All of this spending is co-ordinated by Academy PR consultants. In many cases, studios will engage the services of more than one consultant for each film, and many Academy consultants seem to work on a number of films concurrently. In 2013, Harvey Weinstein hired Stephanie Cutter, President Obama’s former Deputy Campaign Manager to promote Silver Linings Playbook. On average, consultants are paid $10,000 – $15,000 per film, plus bonuses.  These bonuses can really add up; from data I’ve seen on recent films these included…

  • $20,000 for a ‘Best Picture’ nomination
  • $20,000 for a ‘Best Picture’ win
  • $10,000 for nominations for best actor, best actress and best director
  • $10,000 for wins for best actor, best actress and best director
  • $5,000 for nominations in other categories, with $10,000 for a nomination and a win (best supporting actor,best supporting actress and cinematographer are occasionally worth more).

Other awards ceremonies

Leading up to the Oscars there are a host of smaller awards ceremonies, including the BAFTAs and the Golden Globes, which present a perfect chance for studios to show their film as the presumptive Oscar winner.  This means that the cost of these events are included in Oscar campaign budgets. These include…

  • Hotels
  • Travel
  • Talent grooming
  • Buying tickets to attend awards
  • Other talent-related costs

The costs of the Golden Globes campaigns seem to be around 5% of the Oscar cost.

What do attending the Oscars cost?

Once the big night rolls around the costs don’t end.  Your stars need to be groomed, transported and ushered every step of the way. Grooming can set studios back upwards of $2,000 per night for an actor and $3,500 per night for an actress.  Transportation quickly adds up, with planes and cars taking up most of the costs.  One studio spent $30,000 on transportation for one film alone. A studio with a Best Picture nominee can expect to spend around $100,000 for on-the-night costs.  This is on top of the $50,000 which they will have spent on the Nominees Luncheon a few weeks prior.

Terms and Conditions apply (but are ignored)

The Academy issue a 21-page rulebook, which all participants are expected to follow.  That said, it seems that the rules are there to be broken. Smear campaigns are common, many credited to Harvey Weinstein, although even Hollywood royalty like Meryl Streep are not above it.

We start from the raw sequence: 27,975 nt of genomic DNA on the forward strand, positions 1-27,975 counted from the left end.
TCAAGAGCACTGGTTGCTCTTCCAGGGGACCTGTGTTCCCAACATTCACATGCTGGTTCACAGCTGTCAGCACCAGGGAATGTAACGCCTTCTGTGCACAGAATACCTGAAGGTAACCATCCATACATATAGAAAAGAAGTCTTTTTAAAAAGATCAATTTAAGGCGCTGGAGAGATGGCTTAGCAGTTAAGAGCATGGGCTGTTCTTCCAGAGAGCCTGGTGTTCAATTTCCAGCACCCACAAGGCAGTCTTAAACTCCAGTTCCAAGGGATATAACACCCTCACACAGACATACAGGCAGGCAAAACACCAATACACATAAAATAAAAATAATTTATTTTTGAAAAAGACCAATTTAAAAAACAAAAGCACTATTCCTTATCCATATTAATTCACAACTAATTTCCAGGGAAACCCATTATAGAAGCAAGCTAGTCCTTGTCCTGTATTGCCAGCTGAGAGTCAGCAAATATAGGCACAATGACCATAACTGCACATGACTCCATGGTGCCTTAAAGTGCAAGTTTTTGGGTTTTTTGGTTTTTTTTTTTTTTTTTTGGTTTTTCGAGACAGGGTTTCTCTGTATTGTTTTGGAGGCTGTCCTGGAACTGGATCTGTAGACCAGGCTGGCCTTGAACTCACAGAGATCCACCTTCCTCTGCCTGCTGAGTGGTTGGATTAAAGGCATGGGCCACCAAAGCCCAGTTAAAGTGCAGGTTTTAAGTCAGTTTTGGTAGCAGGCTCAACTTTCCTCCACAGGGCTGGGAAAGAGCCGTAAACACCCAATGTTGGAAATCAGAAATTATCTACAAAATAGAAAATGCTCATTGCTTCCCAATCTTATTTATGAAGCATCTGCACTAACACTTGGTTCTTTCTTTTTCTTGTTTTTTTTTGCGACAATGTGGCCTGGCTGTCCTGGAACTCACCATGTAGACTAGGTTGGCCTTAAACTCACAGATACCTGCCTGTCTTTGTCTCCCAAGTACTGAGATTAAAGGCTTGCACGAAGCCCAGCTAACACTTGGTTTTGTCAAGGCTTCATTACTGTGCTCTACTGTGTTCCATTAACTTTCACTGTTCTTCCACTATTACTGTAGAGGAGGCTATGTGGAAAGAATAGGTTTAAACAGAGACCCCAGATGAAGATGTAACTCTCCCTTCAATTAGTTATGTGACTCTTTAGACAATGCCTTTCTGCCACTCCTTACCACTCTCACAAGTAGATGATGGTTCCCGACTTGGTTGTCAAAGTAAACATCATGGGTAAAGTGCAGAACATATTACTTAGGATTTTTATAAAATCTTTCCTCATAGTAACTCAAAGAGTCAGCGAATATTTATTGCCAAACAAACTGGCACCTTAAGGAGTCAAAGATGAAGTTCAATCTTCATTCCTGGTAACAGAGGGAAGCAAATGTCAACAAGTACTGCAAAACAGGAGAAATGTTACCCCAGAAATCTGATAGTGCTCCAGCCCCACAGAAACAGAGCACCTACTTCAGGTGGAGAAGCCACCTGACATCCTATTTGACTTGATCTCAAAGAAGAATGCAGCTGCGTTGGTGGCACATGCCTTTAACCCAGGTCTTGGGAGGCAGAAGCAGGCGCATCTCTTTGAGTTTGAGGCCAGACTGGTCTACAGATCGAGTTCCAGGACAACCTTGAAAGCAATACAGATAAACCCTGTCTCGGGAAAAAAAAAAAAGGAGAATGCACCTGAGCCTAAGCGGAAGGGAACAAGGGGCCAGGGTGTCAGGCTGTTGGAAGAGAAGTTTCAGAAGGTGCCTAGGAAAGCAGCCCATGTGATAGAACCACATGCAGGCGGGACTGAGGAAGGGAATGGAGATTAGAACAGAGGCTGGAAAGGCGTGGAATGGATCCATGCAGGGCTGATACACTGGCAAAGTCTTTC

One person who fell foul of Oscar rules is Nicolas Chartier, producer of the 2010 Oscar-winning film The Hurt Locker.  He wrote an email to Oscar voters asking them to vote for his film, not “a $500 million film” (i.e. Avatar).

His email included the line “we need independent movies to win like the movies you and I do”. The Academy took action and Nicolas was banned from attending the ceremony.

New rules in 2012 placed limits on the number of events which studios are allowed to host in order to influence Academy voters. The rules state that other than two official Academy screenings, no member “may be invited to or attend any event, including breakfasts, lunches, dinners, parties and receptions, that in any way promotes or honors a nominated film, a nominee, or is attended by a nominee or anyone with a direct association with a nominated film”.

Is it worth it for the studios?

The films that win Oscars are often made on smaller-than-average budgets (by Hollywood standards, at least) and tend to perform very well at the box office.  A 2001 study by Department of Economics at Colby College concluded that films nominated for ‘Best Picture’ earned an average of $12.7 million more than those that were not. However, it doesn’t naturally follow that the million-dollar Oscar campaign spends are worthwhile – correlation is not causation.

It seems silly to point this out but the vast majority of films nominated for Oscars are the among the best films of the year. This could mean that the higher box office figures are down to the actual film, not the award nominations and wins. So to answer this question we need to turn to the work of a statistician called Edmund Helmer, who has performed some interesting analysis in 2011 into the value of an Oscar  on box office receipts (a smaller, updated version is also here).  He concluded that the Golden Globes represent much better value to the studio than the Oscars.  He valued a Golden Globe win at $14.2 million, compared with $3 million for an Oscar.

So when you compare his ‘value’ of $3 million for a win with the average Oscar cost of $10 million for the campaign, there doesn’t seem to be a clear financial reason for Oscar campaigns. Average Oscar cost vs estimated box office value of a win So while it may not make pure economic sense to campaign hard for an Oscar there are clearly other benefits, including Hollywood politics, bragging rights and brand image.  Using the numbers above, we can value this ‘image’ enhancement at around $7 million per ‘Best Picture’ win.